SuperTalk heavily promoted the Families First for Mississippi program — through which most of the welfare funds were allegedly misspent or stolen. The parent company, TeleSouth Communications, received more than $630,000 from the two nonprofits running the welfare program, according to the state auditor.

“After the PDGB5 Grant expired, Austin Smith was the only grant employee whose  employment was terminated. Among the PDGB5 Grant employees retained were Austin Smith’s secretary, the niece of SuperTalk’s prominent host, Paul Gallo,” Austin Smith’s filing reads.

Davis had close communication with Supertalk CEO Kim Dillon and the two would discuss the progress of her son Logan Dillon, who worked as a lobbyist for the welfare department, Mississippi Today first reported in April.

“I talked with Logan last night and told him I had dinner with you. I didn’t go into what all we talked about but did let him know. I appreciate everything you have done for him!” Kim Dillon texted Davis in 2019.

Austin Smith’s filing could provide context for their communication: “Nancy New informed Austin Smith that she was paying for treatment for Logan Dillon, the son of Kim Dillon, the chief executive officer of TeleSouth Communications,” the filing alleges. “Logan Dillon is also a former legislative liaison for Governor Bryant. The fact that such welfare department funds were likely used for the treatment of Logan Dillon is corroborated by Logan Dillon’s former wife, an acquaintance of Austin Smith, who informed Austin Smith that her ex-husband, Logan Dillon, in fact, was receiving treatment paid for by Nancy New’s nonprofit.”

“Such a misuse of money intended for TANF beneficiaries is especially egregious since State law establishes onerous requirements for needy families to receive benefits,” the filing reads.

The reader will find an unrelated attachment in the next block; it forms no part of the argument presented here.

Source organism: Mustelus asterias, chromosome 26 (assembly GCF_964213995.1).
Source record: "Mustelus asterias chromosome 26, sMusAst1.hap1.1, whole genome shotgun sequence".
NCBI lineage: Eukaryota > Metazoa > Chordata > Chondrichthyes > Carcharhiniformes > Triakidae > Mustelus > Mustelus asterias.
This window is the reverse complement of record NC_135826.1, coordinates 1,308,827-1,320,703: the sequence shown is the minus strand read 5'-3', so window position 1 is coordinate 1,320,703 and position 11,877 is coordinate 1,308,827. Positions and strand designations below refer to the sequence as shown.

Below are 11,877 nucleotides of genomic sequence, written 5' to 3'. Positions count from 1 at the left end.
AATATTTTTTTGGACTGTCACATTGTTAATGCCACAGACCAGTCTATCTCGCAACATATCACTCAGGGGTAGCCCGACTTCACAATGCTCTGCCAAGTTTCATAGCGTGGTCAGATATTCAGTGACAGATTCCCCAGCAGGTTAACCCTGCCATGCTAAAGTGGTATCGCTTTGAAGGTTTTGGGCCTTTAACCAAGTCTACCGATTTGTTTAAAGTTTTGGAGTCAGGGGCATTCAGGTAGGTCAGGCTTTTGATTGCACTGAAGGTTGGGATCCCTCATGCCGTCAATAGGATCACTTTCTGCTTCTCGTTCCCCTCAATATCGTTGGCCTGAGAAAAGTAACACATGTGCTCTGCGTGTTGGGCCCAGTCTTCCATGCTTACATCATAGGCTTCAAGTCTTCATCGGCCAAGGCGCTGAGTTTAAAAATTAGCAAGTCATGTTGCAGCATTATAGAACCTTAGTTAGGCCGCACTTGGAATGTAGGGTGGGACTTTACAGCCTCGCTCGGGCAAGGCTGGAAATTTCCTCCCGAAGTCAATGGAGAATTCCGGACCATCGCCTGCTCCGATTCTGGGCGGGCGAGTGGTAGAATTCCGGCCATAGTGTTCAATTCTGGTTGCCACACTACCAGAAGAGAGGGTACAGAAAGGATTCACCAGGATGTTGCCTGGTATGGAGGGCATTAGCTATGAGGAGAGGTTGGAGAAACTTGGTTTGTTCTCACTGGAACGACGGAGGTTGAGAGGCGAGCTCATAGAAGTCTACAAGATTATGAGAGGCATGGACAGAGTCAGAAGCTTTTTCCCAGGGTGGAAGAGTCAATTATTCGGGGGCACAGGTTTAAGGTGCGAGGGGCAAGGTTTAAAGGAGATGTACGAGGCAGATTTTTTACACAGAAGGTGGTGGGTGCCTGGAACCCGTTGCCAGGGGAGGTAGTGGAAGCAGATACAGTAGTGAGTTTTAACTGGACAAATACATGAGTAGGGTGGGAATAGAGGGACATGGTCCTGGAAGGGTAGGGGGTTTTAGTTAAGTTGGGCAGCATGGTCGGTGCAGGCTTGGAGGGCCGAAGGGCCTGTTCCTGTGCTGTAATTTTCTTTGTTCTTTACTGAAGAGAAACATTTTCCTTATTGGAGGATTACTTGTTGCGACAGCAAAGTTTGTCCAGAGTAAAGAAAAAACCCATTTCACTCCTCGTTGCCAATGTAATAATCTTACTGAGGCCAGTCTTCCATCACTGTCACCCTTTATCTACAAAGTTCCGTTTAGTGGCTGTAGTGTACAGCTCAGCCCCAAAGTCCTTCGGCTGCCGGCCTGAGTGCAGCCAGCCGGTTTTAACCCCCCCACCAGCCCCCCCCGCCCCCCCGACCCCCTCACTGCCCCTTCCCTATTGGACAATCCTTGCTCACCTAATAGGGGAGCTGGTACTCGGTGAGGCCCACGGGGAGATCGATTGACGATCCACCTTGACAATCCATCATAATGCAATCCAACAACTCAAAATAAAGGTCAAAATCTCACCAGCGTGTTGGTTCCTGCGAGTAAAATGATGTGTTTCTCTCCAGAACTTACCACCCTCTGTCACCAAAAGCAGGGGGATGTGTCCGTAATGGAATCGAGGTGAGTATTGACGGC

Kim Dillon denied the allegation, saying to Mississippi Today in a text message Tuesday, “Any medical treatment received by my son is subject to HIPAA laws and regulations. Any allegation that Nancy New or one of her related organizations paid for any medical treatment for my son is categorically false.”

Waide, Smith’s attorney, responded that HIPAA laws prevent providers from sharing medical records, but does not apply to the source of payment for medical treatment. “If they want to check out the sources to show they didn’t pay for it, then that’s the way to go about it to clear it up,” Waide said.

Smith’s filing also criticizes the state for failing to include as defendants the University of Southern Mississippi Athletic Foundation, which received $5 million in welfare funds to build a new volleyball stadium at the school, and Lobaki Foundation, which received nearly $800,000 to run a virtual reality program forensic auditors determined did not serve the needy.

Nancy New admitted to defrauding the government related to her nonprofit’s payments of $365,000 to Lobaki and her son and the nonprofit’s assistant director, Zach New, pleaded guilty to defrauding the government by paying the USM athletic foundation $4 million, which was disguised as a lease.

In addition to Smith’s filing, three other answers to MDHS’s complaint have been filed on behalf of defendants Amy Harris, Adam Such and his company SBGI LLC, and Ted DiBiase Sr. and his ministry Heart of David. Each of them denies the allegations.

Austin Smith’s answer to the civil lawsuit ultimately argues that the state has denied him equal protection of the law since the state did not also name Bryant and others as defendants.